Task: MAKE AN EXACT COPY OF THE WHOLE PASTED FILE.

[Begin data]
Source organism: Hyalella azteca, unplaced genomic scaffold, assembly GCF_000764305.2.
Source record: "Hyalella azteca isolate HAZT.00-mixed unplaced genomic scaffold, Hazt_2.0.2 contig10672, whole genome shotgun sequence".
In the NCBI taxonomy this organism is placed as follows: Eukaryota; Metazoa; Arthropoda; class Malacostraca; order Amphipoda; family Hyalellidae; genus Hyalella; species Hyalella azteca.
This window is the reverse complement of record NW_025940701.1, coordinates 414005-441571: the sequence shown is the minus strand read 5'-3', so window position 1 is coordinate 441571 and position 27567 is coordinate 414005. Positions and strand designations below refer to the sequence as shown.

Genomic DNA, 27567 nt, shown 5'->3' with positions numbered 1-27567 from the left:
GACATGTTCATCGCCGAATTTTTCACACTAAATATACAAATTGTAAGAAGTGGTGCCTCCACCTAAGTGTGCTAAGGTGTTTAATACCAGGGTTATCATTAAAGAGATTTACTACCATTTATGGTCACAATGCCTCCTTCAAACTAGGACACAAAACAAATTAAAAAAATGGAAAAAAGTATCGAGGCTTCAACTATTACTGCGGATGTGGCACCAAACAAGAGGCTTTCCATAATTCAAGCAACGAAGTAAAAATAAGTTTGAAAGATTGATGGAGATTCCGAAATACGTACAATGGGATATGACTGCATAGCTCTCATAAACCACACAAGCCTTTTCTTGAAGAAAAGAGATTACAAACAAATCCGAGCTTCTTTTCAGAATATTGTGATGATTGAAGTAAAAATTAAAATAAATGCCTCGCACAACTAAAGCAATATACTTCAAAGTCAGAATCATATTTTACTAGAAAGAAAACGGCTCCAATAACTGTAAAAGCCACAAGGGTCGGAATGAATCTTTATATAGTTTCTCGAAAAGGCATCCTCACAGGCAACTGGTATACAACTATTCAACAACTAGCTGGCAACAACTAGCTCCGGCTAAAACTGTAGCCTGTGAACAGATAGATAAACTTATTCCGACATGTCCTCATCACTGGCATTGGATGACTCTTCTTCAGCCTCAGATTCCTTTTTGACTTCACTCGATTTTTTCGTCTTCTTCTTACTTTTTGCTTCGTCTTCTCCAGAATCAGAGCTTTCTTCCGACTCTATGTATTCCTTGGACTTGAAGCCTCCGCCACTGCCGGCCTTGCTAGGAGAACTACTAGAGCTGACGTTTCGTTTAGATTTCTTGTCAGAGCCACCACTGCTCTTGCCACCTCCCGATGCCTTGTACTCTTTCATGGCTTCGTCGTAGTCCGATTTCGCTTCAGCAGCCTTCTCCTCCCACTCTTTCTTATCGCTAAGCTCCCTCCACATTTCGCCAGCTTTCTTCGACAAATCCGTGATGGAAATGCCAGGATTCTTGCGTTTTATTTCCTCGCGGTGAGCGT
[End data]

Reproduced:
Source organism: Hyalella azteca, unplaced genomic scaffold, assembly GCF_000764305.2.
Source record: "Hyalella azteca isolate HAZT.00-mixed unplaced genomic scaffold, Hazt_2.0.2 contig10672, whole genome shotgun sequence".
In the NCBI taxonomy this organism is placed as follows: Eukaryota; Metazoa; Arthropoda; class Malacostraca; order Amphipoda; family Hyalellidae; genus Hyalella; species Hyalella azteca.
This window is the reverse complement of record NW_025940701.1, coordinates 414005-441571: the sequence shown is the minus strand read 5'-3', so window position 1 is coordinate 441571 and position 27567 is coordinate 414005. Positions and strand designations below refer to the sequence as shown.

Genomic DNA, 27567 nt, shown 5'->3' with positions numbered 1-27567 from the left:
GACATGTTCATCGCCGAATTTTTCACACTAAATATACAAATTGTAAGAAGTGGTGCCTCCACCTAAGTGTGCTAAGGTGTTTAATACCAGGGTTATCATTAAAGAGATTTACTACCATTTATGGTCACAATGCCTCCTTCAAACTAGGACACAAAACAAATTAAAAAAATGGAAAAAAGTATCGAGGCTTCAACTATTACTGCGGATGTGGCACCAAACAAGAGGCTTTCCATAATTCAAGCAACGAAGTAAAAATAAGTTTGAAAGATTGATGGAGATTCCGAAATACGTACAATGGGATATGACTGCATAGCTCTCATAAACCACACAAGCCTTTTCTTGAAGAAAAGAGATTACAAACAAATCCGAGCTTCTTTTCAGAATATTGTGATGATTGAAGTAAAAATTAAAATAAATGCCTCGCACAACTAAAGCAATATACTTCAAAGTCAGAATCATATTTTACTAGAAAGAAAACGGCTCCAATAACTGTAAAAGCCACAAGGGTCGGAATGAATCTTTATATAGTTTCTCGAAAAGGCATCCTCACAGGCAACTGGTATACAACTATTCAACAACTAGCTGGCAACAACTAGCTCCGGCTAAAACTGTAGCCTGTGAACAGATAGATAAACTTATTCCGACATGTCCTCATCACTGGCATTGGATGACTCTTCTTCAGCCTCAGATTCCTTTTTGACTTCACTCGATTTTTTCGTCTTCTTCTTACTTTTTGCTTCGTCTTCTCCAGAATCAGAGCTTTCTTCCGACTCTATGTATTCCTTGGACTTGAAGCCTCCGCCACTGCCGGCCTTGCTAGGAGAACTACTAGAGCTGACGTTTCGTTTAGATTTCTTGTCAGAGCCACCACTGCTCTTGCCACCTCCCGATGCCTTGTACTCTTTCATGGCTTCGTCGTAGTCCGATTTCGCTTCAGCAGCCTTCTCCTCCCACTCTTTCTTATCGCTAAGCTCCCTCCACATTTCGCCAGCTTTCTTCGACAAATCCGTGATGGAAATGCCAGGATTCTTGCGTTTTATTTCCTCGCGGTGAGCGT